What are your thoughts on beards? On a potential make-out partner, I have mixed feelings. I’ve lived in the beard forest that is Brooklyn for the past few years, and I must admit that I’ve come to admire a hipster beard or two.

 You want me to make out with what now?

Beards are totally fine in theory. In practice though, some beards have a highly unfortunate effect on my skin, as if they were constructed out of steel wool dipped in whatever the opposite of Noxema is. Attractive!

This is what your prickly beard feels like.

Whatever your feelings on beards for the menfolk, you might assume that it’s safe to say that beards have never been a good look for the ladies. Female facial hair is so taboo that waxing salons don’t even dare list it (at my salon, it appears that one would have to request, and pay separately for, waxing of one’s cheeks and “lower lip” instead of one convenient lady beard removal request). Merely having a few chin hairs could qualify as a life-long bearded lady career not so long ago in the circus’ “differently beautiful” section.

This girl’s got a lot of look going on.

But forget all that. I, like approximately 99% of women who would also admit it if you got them a couple shots of tequila, occasionally sprout a few unwanted hairs on my chinny-chin-chin. And sure, it’s no big deal to take care of them/make sure no one finds my tube of facial hair removal cream (it’s buried in a Fort Knox of feminine hygiene products).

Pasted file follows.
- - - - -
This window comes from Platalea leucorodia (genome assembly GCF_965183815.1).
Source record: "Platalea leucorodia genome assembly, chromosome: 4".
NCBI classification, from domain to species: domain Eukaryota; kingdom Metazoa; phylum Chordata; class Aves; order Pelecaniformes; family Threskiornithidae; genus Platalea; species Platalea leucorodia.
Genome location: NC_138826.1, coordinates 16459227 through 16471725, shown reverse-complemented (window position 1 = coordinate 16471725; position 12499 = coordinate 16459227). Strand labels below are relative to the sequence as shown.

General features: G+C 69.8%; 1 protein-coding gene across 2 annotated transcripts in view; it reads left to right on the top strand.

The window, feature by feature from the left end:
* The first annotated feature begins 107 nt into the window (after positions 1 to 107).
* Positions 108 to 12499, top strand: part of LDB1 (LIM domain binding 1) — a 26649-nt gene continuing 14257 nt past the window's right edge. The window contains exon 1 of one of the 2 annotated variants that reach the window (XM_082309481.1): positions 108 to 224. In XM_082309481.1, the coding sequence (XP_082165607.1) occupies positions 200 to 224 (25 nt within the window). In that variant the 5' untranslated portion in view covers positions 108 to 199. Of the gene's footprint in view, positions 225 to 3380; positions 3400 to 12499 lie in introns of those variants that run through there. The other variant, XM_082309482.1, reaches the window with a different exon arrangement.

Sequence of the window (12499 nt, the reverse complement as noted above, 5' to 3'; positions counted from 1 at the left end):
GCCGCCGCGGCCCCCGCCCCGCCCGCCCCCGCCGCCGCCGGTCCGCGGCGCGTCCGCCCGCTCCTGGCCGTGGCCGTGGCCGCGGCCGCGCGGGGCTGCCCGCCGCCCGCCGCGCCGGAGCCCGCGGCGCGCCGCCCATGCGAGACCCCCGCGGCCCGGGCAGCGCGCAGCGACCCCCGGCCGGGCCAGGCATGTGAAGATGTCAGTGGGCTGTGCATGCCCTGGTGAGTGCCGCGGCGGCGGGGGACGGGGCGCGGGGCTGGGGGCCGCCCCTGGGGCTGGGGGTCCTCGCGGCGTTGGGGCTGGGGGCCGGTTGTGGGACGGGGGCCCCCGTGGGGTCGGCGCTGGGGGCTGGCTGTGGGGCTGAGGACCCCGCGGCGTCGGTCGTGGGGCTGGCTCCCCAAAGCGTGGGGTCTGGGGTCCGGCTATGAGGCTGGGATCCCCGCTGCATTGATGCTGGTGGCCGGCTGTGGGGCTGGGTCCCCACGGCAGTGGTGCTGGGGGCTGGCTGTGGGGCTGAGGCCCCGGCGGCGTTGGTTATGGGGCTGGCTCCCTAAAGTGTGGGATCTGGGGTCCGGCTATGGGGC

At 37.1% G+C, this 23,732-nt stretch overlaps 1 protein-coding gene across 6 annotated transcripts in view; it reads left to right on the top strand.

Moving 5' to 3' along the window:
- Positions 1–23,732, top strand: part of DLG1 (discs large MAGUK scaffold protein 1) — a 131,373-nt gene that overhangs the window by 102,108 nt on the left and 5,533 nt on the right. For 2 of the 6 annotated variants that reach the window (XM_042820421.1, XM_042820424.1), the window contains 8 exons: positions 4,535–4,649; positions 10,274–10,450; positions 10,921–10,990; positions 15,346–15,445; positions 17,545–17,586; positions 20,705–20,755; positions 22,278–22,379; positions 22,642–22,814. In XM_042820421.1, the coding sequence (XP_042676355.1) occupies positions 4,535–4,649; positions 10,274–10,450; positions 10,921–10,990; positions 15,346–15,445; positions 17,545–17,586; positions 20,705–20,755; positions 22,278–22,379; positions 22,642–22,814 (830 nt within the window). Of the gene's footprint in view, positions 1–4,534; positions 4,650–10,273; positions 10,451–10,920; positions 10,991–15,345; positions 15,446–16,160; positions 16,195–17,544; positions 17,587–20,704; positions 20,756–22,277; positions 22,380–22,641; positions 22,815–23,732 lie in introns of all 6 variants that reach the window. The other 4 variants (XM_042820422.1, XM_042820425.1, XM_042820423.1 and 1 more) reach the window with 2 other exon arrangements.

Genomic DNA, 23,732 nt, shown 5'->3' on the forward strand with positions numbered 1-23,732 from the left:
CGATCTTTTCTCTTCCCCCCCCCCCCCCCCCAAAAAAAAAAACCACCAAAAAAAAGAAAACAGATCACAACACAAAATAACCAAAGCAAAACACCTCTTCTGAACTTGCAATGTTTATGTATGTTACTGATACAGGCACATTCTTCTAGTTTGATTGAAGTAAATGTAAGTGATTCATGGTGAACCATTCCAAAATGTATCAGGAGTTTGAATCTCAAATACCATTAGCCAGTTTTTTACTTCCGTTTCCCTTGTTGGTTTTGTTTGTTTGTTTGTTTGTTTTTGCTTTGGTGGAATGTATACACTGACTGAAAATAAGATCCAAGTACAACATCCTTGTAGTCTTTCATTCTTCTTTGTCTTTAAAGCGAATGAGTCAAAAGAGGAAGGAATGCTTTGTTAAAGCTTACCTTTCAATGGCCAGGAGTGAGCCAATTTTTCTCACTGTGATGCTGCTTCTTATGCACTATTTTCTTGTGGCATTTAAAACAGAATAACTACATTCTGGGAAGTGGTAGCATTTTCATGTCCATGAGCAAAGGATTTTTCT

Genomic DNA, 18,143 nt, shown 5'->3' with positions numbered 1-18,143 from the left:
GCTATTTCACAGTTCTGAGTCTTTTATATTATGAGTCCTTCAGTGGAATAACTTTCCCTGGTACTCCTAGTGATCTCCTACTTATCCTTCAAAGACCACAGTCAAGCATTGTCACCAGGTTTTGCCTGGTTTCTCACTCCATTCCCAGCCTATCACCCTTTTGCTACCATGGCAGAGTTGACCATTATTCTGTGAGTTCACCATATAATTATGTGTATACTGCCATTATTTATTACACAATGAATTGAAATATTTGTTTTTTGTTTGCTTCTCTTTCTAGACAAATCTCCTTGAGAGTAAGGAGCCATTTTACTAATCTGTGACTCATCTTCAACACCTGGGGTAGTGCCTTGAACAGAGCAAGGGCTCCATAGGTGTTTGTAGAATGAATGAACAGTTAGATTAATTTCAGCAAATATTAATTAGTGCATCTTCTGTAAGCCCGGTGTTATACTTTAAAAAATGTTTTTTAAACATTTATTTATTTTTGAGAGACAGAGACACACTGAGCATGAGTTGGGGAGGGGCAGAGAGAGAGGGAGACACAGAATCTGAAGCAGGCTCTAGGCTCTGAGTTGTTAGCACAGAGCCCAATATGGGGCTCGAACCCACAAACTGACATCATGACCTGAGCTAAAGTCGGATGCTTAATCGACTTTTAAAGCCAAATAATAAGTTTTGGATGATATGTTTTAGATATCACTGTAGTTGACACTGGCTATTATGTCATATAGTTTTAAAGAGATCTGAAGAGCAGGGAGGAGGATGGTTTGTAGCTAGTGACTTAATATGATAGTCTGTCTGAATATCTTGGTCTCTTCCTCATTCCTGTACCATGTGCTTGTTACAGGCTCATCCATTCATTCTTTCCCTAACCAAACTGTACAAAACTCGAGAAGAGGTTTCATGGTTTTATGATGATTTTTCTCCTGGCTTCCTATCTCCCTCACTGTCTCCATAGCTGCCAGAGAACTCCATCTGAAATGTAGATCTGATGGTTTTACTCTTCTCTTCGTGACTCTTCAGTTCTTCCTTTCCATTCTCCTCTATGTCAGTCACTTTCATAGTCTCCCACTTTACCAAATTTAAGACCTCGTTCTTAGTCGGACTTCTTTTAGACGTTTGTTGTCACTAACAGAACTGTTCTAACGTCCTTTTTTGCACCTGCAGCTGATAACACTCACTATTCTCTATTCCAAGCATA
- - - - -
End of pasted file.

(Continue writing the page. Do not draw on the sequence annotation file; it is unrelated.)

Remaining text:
But this column is here to remind you that everything you think gross is another culture’s shining beauty spot.

So guess what: lady beards are hot.

At least they’re hot when sported by lady saints. The Catholics have thought up a couple of bearded lady saints, most famously Saint Wilgefortis (also known as Saint Uncumber, which is totally not fair – not one but two awesome names!).

St. Wilgefortis, chillin’.

Europeans started worshipping Wilgefortis in the 14th century, after a legend arouse about how, back in late antiquity, a Portuguese princess converted to Christianity and promised God that she would remain a pure and chaste virgin. Unfortunately, her father had other plans, including arranging a marriage for Wilgefortis with the pagan king of Sicily. Wilgefortis prayed for a miracle that would allow her to keep her promise,

and God caused the miracle of facial hair. Overnight, she grew a luxuriant beard and mustache. Her father slapped on a thick veil and made prepare for marriage, but she let the veil slip and her fiancé was like “ummmmm no.”

See, beards are beautiful! In a kind of virgin for life, man repelling kind of way, but hey, man repelling is totally a fashion thing. 

Sadly for our heroine, her father was so angry that she disobeyed him about the whole arranged marriage/beard-hiding thing that he had her crucified. At least she got to be worshipped for a couple of centuries by women seeking to escape from arranged marriages or abusive husbands (although, presumably, through other means than miracle beard followed shortly by crucifixion).

Even more sadly, the Vatican was also all like “ummmmm no” when it officially declared in 1969 that Wilgefortis wasn’t a real saint and had, in fact, never existed. They claimed that her legend arouse when people were trying to explain images of a bearded Jesus with long hair and a long robe that looked like a dress.

But that’s way too logical. I prefer to think that virgin lady beards are beautiful. Next fashion trend in Williamsburg, you guys! Well, except maybe the virgin part.